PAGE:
An unchanged Congress with Republicans holding onto their double majority would be the most market-positive outcome in the short run. Infrastructure spending would probably continue with possible additional tax cuts. Large spending programmes would also support the dollar. Still, in the longer term, continued levels of high spending would have serious implications for the fundamental solvency of the US economy. As well as being less than welcomed by investors.

Of course, if the Republicans were to win both Congressional houses in this scenario, it would be logical to look to the 2020 presidential election and the possibility that Trump would seek, and win, a second term. In the near-term, that may have consequences for the relationship between the White House and Federal Reserve’s independence, unless the central bank manages to be seen to resist all of Trump’s attempts to sway its interest-rate setting decisions. After Trump’s criticism last week of Fed interest rate normalisation, any perception of continued interference would have profound implications for the haven status of the dollar.

The most immediately volatile outcome would be a Democratic sweep. Wins by the Democrats of both the Senate and House would be the most negative outcome for financial markets in the short term. Firstly, because investors would assume the tax cuts and regulations that have helped to boost markets over the last two years wouldn’t be renewed. Secondly, it would undermine Trump’s pro-business policies. Finally, Trump may also back Democrat legislation on pharmaceutical price controls and raising the minimum wage. Nevertheless, it wouldn’t change the Fed’s policy of raising rates and withdrawing fiscal stimulus. 

Whatever the outcome

Beyond the political noise, the gradually tightening financial conditions are making earnings growth and corporate balance sheets more vulnerable to external shocks, suggesting that investors should look for opportunities to reduce their overall portfolio risk.

After two increases so far this year, we expect the Fed to make another two rate hikes this year and at once or twice more in the first half of 2019. Federal Reserve Chairman Jerome Powell said 24 August that he expects to continue “the current path of gradually raising interest rates.”4 Given that the US economy is still showing “strong performance,” Powell said that he saw no reason to alter the central bank’s policy of gradual normalisation.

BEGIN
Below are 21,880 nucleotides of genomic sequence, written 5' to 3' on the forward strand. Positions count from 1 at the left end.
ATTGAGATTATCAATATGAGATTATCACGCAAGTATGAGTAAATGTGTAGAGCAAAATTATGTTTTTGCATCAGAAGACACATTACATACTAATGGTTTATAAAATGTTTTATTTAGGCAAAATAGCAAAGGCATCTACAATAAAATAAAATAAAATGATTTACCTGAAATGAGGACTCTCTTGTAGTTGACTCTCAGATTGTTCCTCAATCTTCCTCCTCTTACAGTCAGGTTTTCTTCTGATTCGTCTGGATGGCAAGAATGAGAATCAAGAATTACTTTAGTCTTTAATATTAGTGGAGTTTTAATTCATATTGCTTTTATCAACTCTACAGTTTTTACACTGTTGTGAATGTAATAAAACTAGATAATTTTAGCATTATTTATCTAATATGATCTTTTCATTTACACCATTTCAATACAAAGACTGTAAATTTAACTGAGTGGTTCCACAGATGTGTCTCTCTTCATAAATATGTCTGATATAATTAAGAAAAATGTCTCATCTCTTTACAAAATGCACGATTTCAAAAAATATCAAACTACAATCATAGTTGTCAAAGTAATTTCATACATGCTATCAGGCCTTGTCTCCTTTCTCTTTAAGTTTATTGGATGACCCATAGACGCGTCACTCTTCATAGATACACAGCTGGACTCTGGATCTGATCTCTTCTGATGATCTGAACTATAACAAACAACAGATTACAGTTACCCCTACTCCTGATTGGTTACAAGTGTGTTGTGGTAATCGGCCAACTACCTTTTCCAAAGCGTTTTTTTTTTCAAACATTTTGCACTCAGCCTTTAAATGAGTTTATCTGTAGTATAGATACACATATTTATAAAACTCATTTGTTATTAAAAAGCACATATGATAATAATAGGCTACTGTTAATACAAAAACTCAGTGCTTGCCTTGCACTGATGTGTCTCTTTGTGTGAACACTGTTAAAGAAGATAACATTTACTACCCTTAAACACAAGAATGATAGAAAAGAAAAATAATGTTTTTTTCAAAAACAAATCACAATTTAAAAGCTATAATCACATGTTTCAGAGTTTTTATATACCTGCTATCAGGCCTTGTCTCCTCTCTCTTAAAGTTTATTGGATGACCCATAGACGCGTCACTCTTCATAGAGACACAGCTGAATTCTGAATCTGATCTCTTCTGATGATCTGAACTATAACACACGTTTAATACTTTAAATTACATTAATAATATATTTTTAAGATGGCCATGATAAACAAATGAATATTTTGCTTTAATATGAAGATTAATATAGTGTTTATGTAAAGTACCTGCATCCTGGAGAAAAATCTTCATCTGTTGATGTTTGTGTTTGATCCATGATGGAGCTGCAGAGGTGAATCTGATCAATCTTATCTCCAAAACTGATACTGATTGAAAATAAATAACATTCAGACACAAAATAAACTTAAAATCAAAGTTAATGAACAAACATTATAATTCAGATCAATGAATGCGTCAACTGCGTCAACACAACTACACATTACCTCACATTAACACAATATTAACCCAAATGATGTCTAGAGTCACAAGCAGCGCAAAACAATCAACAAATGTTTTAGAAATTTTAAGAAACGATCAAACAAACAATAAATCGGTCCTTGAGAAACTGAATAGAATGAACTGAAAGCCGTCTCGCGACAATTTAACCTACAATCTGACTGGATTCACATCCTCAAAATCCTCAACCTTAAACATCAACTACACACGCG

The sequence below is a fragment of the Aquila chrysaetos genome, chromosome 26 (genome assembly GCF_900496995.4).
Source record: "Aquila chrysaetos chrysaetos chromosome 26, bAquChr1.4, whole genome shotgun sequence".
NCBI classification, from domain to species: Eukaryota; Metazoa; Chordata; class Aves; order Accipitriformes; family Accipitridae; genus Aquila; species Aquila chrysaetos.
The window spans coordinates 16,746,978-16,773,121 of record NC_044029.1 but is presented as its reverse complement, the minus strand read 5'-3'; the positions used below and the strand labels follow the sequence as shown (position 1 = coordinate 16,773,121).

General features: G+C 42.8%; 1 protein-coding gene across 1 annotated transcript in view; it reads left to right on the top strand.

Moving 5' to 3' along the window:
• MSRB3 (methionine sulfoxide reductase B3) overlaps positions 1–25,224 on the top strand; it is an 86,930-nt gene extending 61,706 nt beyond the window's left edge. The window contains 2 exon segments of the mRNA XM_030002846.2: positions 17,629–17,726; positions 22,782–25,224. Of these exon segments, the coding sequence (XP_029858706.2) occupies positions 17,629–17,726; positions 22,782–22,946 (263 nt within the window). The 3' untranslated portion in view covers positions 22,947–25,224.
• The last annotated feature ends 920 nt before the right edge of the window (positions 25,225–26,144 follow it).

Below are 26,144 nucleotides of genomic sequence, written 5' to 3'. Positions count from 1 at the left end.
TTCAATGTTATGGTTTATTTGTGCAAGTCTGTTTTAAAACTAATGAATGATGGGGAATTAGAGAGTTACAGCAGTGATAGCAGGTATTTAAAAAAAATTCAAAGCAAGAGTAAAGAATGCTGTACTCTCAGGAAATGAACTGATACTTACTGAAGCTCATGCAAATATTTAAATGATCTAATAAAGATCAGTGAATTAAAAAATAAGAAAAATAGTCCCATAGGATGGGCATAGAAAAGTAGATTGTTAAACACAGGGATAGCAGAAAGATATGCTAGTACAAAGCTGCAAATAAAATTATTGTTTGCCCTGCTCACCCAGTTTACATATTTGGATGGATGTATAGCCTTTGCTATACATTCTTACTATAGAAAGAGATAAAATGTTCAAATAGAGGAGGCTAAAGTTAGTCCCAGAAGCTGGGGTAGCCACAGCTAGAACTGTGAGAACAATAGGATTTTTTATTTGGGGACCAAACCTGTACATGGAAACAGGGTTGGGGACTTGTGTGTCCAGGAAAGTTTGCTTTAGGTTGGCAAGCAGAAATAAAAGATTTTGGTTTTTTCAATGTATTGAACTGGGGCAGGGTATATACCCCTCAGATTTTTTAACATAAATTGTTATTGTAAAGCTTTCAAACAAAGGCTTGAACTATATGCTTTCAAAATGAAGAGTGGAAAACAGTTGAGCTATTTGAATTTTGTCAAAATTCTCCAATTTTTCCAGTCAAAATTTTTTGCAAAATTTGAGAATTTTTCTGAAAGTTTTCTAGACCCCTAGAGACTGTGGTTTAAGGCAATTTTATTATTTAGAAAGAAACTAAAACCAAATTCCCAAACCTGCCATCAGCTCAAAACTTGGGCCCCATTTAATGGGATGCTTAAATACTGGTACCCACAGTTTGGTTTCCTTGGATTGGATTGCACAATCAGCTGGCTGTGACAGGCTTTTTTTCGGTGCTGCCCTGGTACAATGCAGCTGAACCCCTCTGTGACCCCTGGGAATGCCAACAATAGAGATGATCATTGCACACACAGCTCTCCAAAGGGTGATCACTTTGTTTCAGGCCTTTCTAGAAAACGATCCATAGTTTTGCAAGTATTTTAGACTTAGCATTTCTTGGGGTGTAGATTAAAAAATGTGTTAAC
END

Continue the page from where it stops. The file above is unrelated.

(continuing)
For now, Trump’s view of his own central importance to the US economy remains undiminished.

“I don’t know how you can impeach somebody who’s done a great job,” Trump said in a Fox News interview on 23 August. “I’ll tell you what, if I ever got impeached I think the market would crash. I think everybody would be very poor, because,” he said pointing to his own head, “without this thinking, you would see, you would see numbers that you wouldn’t believe, in reverse.”5 

If nothing else, Trump has a strong record in surprising the political class, and as long as his supporters continue to shrug off scandal, he is soon likely to be wrestling his policies through a split US legislature.

Key takeaways

  • US mid-term elections may shake up the legislative balance of power
  • Recent scandals have heightened the stakes for the Trump presidency
  • The outlook for equity markets appears more attractive from a risk/return point of view as we anticipate that the asset class would significantly outperform fixed income assets.

2 See,,

Important information

This document is issued by Bank Lombard Odier & Co Ltd or an entity of the Group (hereinafter “Lombard Odier”). It is not intended for distribution, publication, or use in any jurisdiction where such distribution, publication, or use would be unlawful, nor is it aimed at any person or entity to whom it would be unlawful to address such a document. This document was not prepared by the Financial Research Department of Lombard Odier.